President Bush left today for his last European Union summit being held in Slovenia and will visit several other countries while he is over there:
That economic package won't help gas prices which now stand above $4 a gallon nationwide for the first time in history. But it was never more than a political gambit anyway so perhaps we shouldn't be too disapointed.
Bush's first stop is in Slovenia for his final U.S.-European Union summit. He also will visit Germany, Italy, France, England and Northern Ireland. Next month he will go to Japan and in August he will attend the Olympic Games in China.
Like many Americans, Europeans have Bush fatigue. His decision to invade Iraq stirred anti-American sentiment in many countries, although that has receded as Europeans watch the U.S. presidential campaign and weigh prospects for change under a new president.
"A lot of people like America. They may not sometimes necessarily like the president but they like America," Bush said in an interview with POP TV of Slovenia. "They like what America stands for."
Bush, in a departure statement on the South Lawn, sought to address anxieties about the economy.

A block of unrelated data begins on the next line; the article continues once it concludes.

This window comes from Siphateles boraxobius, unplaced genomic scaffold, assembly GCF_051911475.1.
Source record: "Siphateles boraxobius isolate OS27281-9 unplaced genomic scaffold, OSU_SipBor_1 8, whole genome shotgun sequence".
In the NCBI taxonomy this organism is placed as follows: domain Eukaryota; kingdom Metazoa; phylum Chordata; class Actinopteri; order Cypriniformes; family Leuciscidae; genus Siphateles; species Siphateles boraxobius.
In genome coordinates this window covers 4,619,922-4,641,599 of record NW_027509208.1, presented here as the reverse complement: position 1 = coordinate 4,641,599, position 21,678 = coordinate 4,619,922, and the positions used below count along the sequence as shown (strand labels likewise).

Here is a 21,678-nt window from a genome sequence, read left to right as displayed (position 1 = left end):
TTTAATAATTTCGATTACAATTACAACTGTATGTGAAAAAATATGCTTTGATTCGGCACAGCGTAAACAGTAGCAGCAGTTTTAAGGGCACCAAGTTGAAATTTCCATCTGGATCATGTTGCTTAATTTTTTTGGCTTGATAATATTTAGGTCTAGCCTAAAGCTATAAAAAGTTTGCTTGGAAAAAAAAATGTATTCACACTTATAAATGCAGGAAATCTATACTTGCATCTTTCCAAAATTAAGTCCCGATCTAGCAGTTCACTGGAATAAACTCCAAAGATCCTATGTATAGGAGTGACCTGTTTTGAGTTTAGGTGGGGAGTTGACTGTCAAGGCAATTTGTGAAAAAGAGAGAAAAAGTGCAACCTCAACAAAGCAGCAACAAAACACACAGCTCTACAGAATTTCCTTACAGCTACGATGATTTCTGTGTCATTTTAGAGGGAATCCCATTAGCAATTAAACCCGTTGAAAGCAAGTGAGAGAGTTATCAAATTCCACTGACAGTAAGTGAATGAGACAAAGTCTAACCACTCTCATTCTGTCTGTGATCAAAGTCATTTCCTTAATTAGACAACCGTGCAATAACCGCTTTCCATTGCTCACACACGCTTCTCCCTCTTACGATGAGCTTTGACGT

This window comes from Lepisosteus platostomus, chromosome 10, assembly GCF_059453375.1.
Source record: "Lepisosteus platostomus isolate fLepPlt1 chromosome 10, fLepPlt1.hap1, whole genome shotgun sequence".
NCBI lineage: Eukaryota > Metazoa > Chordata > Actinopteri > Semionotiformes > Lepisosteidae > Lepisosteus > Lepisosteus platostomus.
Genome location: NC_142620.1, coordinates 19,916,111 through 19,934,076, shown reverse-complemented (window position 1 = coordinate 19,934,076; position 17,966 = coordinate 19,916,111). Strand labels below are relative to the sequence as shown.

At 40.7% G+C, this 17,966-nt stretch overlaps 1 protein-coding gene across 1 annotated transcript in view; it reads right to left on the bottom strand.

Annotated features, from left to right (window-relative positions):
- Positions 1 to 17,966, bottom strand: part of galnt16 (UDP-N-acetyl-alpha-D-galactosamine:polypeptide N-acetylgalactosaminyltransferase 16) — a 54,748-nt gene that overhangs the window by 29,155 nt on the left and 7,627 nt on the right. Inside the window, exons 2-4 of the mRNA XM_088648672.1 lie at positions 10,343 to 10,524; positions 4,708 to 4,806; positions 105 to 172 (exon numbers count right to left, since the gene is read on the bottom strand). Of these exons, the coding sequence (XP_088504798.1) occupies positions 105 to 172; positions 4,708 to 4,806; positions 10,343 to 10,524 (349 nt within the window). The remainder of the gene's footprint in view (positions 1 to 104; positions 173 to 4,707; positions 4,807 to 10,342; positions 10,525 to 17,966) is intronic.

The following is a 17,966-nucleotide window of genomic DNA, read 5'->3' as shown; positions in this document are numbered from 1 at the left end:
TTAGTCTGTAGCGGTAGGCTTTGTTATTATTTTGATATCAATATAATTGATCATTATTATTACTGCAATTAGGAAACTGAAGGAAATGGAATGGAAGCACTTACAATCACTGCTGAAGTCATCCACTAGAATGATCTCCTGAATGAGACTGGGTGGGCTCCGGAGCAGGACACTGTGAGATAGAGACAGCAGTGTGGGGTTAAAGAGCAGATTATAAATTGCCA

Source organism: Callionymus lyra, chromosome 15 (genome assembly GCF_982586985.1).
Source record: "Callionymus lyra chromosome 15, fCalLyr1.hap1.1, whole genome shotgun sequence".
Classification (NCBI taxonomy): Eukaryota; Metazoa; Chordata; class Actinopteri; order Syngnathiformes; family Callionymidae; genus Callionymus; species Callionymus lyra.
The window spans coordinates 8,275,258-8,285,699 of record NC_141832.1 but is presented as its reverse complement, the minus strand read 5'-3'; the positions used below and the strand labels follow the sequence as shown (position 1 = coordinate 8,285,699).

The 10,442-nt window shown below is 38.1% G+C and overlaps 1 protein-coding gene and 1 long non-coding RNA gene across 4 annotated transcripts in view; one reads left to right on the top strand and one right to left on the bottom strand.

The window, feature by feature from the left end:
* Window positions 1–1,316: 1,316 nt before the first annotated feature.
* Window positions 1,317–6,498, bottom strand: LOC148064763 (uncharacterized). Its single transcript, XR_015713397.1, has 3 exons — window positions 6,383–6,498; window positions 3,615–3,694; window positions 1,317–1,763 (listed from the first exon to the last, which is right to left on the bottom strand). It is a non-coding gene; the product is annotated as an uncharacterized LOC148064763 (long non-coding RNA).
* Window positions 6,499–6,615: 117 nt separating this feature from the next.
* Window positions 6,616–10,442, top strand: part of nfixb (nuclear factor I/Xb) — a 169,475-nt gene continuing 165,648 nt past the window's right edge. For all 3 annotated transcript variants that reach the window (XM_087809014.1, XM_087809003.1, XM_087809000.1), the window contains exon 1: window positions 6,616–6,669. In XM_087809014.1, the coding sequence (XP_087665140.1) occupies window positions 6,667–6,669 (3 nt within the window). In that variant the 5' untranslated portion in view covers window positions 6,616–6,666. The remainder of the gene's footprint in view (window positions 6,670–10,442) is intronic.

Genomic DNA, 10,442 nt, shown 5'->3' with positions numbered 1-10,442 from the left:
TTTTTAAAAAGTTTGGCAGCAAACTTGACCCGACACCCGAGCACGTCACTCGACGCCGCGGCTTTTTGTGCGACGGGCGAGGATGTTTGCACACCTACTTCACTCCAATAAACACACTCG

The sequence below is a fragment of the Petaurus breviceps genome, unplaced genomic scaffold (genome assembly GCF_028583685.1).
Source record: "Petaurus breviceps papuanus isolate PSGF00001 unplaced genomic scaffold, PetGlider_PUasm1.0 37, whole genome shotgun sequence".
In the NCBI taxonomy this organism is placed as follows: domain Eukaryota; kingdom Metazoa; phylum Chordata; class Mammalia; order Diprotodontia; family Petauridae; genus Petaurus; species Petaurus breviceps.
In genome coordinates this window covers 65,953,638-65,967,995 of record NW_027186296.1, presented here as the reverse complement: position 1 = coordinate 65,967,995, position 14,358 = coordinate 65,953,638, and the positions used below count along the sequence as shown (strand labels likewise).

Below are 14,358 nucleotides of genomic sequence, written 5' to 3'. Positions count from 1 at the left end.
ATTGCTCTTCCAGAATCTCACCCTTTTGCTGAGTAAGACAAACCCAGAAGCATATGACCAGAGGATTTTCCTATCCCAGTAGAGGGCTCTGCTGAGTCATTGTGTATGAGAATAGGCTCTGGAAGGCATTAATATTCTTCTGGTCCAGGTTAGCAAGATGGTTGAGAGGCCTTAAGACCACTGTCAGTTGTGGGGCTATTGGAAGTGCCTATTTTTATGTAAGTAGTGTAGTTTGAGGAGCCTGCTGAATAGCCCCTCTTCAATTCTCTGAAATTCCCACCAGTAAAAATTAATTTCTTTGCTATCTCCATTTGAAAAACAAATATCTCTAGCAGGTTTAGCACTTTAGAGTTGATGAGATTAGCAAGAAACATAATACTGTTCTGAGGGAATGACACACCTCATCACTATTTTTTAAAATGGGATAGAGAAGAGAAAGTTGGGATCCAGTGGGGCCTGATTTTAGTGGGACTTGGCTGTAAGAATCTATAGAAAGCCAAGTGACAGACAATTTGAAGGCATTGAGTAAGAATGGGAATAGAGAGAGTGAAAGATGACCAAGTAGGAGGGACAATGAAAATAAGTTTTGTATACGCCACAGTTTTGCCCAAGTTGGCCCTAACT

"A lot of Americans are concerned about our economy. I can understand why," he said. "Gasoline prices are high; energy prices are high." He said the economic stimulus package approved by Congress should help matters.
As far as Bush's trip, one can't help but compare the leadership in Europe he will be meeting with now as opposed to his first meeting back in 2001. Germany and France have less anti-American leaders while Great Britain has a post-Blair Americanophile as Prime Minister in Gordon Brown. Bush's European legacy will no doubt be mixed - as will the rest of his record as president. But there is little doubt that the reference to "Bush fatigue" is probably correct in the sense that the Europeans are desirous of change in Washington.